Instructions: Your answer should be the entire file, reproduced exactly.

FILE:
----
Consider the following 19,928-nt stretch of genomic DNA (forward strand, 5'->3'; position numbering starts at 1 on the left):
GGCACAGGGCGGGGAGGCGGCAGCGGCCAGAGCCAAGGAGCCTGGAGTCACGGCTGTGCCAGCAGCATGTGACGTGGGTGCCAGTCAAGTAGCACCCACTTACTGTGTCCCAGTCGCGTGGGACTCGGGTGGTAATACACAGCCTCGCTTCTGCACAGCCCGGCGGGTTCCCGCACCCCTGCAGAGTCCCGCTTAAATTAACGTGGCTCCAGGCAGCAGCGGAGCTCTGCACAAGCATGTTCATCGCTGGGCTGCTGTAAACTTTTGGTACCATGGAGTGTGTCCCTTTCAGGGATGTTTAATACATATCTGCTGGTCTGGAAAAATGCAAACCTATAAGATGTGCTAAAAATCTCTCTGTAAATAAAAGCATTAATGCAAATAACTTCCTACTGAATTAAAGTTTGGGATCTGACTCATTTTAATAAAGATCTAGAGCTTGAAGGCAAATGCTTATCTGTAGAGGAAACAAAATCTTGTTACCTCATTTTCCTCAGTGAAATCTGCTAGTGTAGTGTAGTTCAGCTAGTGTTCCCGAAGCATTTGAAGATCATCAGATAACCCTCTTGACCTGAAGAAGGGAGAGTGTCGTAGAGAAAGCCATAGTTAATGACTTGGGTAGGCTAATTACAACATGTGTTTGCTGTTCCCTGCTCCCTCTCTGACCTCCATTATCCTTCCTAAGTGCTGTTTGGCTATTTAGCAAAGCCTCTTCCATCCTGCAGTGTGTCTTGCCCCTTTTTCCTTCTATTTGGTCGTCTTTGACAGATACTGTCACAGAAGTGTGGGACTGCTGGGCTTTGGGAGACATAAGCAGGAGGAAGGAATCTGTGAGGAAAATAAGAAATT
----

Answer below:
Consider the following 19,928-nt stretch of genomic DNA (forward strand, 5'->3'; position numbering starts at 1 on the left):
GGCACAGGGCGGGGAGGCGGCAGCGGCCAGAGCCAAGGAGCCTGGAGTCACGGCTGTGCCAGCAGCATGTGACGTGGGTGCCAGTCAAGTAGCACCCACTTACTGTGTCCCAGTCGCGTGGGACTCGGGTGGTAATACACAGCCTCGCTTCTGCACAGCCCGGCGGGTTCCCGCACCCCTGCAGAGTCCCGCTTAAATTAACGTGGCTCCAGGCAGCAGCGGAGCTCTGCACAAGCATGTTCATCGCTGGGCTGCTGTAAACTTTTGGTACCATGGAGTGTGTCCCTTTCAGGGATGTTTAATACATATCTGCTGGTCTGGAAAAATGCAAACCTATAAGATGTGCTAAAAATCTCTCTGTAAATAAAAGCATTAATGCAAATAACTTCCTACTGAATTAAAGTTTGGGATCTGACTCATTTTAATAAAGATCTAGAGCTTGAAGGCAAATGCTTATCTGTAGAGGAAACAAAATCTTGTTACCTCATTTTCCTCAGTGAAATCTGCTAGTGTAGTGTAGTTCAGCTAGTGTTCCCGAAGCATTTGAAGATCATCAGATAACCCTCTTGACCTGAAGAAGGGAGAGTGTCGTAGAGAAAGCCATAGTTAATGACTTGGGTAGGCTAATTACAACATGTGTTTGCTGTTCCCTGCTCCCTCTCTGACCTCCATTATCCTTCCTAAGTGCTGTTTGGCTATTTAGCAAAGCCTCTTCCATCCTGCAGTGTGTCTTGCCCCTTTTTCCTTCTATTTGGTCGTCTTTGACAGATACTGTCACAGAAGTGTGGGACTGCTGGGCTTTGGGAGACATAAGCAGGAGGAAGGAATCTGTGAGGAAAATAAGAAATT